Some species of mold produce alpha-galactosidase, an anti-oligosaccharide enzyme, which humans can take to facilitate digestion of oligosaccharides in the small intestine. This enzyme, currently sold in the United States under the brand-names Beano and Gas-X Prevention, can be added to food or consumed separately. In many cuisines beans are cooked along with natural carminatives such as anise seeds, coriander seeds and cumin.
One effective strategy is to soak beans in alkaline (baking soda) water overnight before rinsing thoroughly. Sometimes vinegar is added, but only after the beans are cooked as vinegar interferes with the beans' softening.
Coming soon to our basket!
The plums are beginning to take shape
They are hard to find amongst the leaves
Another few weeks!
These are grapes... Not tiny plums
The apples are taking shape
Plum tree #2 is on the street and it is also doing well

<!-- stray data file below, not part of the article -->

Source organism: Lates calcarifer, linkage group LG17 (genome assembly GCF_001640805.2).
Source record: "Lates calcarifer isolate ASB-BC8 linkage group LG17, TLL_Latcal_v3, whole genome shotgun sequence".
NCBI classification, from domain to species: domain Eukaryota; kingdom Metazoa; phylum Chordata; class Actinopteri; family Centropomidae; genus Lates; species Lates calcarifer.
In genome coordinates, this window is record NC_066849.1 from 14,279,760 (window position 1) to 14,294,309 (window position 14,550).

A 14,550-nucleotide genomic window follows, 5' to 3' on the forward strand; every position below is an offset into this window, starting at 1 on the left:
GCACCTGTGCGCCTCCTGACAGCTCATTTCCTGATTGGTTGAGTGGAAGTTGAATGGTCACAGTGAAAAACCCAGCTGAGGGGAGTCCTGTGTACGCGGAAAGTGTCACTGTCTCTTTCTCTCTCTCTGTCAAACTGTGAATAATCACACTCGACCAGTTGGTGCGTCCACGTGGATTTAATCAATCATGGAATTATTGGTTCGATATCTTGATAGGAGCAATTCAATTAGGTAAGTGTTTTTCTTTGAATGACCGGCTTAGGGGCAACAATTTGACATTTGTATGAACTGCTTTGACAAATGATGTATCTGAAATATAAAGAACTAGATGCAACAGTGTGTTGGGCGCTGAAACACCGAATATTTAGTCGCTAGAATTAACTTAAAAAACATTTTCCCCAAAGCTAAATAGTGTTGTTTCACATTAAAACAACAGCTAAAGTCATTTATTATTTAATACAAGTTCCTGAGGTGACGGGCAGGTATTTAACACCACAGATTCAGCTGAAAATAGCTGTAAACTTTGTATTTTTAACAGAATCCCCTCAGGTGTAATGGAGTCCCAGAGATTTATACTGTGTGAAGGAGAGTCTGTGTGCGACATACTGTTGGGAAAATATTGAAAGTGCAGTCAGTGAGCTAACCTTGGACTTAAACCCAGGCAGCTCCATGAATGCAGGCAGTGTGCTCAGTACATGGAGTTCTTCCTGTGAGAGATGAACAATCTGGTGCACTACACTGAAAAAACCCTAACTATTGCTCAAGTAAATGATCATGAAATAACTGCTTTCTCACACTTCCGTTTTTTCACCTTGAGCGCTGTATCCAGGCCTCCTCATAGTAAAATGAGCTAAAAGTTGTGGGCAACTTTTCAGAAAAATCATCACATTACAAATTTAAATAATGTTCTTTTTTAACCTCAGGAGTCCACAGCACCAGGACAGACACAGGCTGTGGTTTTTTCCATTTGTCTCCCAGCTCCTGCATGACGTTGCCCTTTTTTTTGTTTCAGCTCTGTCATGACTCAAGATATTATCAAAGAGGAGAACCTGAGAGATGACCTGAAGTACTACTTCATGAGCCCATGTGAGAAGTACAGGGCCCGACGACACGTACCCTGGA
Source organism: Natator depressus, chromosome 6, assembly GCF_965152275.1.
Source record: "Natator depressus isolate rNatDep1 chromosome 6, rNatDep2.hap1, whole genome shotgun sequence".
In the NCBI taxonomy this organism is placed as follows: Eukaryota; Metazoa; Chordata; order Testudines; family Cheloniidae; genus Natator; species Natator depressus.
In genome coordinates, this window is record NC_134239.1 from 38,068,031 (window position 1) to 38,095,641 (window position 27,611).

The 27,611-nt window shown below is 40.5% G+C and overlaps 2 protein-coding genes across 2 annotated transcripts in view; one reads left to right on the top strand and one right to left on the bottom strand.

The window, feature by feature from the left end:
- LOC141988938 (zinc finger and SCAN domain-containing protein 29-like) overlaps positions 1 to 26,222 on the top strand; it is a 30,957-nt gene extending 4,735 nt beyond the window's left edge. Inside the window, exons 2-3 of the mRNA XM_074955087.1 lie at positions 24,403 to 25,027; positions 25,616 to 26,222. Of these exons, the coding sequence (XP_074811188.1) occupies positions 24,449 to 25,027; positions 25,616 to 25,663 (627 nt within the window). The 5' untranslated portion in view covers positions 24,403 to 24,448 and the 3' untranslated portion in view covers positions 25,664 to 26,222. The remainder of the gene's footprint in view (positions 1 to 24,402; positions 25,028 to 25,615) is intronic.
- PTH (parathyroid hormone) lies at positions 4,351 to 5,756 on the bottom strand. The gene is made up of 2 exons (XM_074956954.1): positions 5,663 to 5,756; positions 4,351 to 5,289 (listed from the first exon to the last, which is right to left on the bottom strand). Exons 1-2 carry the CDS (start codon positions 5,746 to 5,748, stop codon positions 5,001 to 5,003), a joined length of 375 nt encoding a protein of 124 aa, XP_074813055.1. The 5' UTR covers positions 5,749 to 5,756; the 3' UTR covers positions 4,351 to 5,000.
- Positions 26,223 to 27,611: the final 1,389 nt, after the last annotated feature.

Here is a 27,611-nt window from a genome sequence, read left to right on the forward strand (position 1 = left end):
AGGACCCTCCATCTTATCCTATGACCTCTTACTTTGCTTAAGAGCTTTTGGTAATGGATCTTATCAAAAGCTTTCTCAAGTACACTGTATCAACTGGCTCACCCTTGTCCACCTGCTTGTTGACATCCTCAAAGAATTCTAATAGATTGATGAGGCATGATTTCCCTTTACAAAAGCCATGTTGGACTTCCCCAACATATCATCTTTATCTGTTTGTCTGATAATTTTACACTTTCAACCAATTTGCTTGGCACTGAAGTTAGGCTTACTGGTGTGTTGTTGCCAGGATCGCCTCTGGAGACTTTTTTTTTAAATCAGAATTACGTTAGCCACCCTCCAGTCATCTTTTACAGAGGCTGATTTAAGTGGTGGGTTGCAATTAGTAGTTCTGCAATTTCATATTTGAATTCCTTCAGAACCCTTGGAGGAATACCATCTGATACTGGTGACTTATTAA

Potato plants are coming up.... When they turn drown, it will be time to dig for potatoes
Did You Know?
- The average American eats approximately 126 pounds of potatoes each year.
- The potato is a relative of tobacco and the tomato.
- Potatoes require less water to grow than other staple foods such as wheat, rice and corn.
- Up until the late 18th century, the French believed that potatoes caused leprosy.
- The potato is the fourth most important crop in the world after wheat, rice and corn.
- Marie Antoinette wife of Louis XV was known to wear potato blossoms as a hair decoration.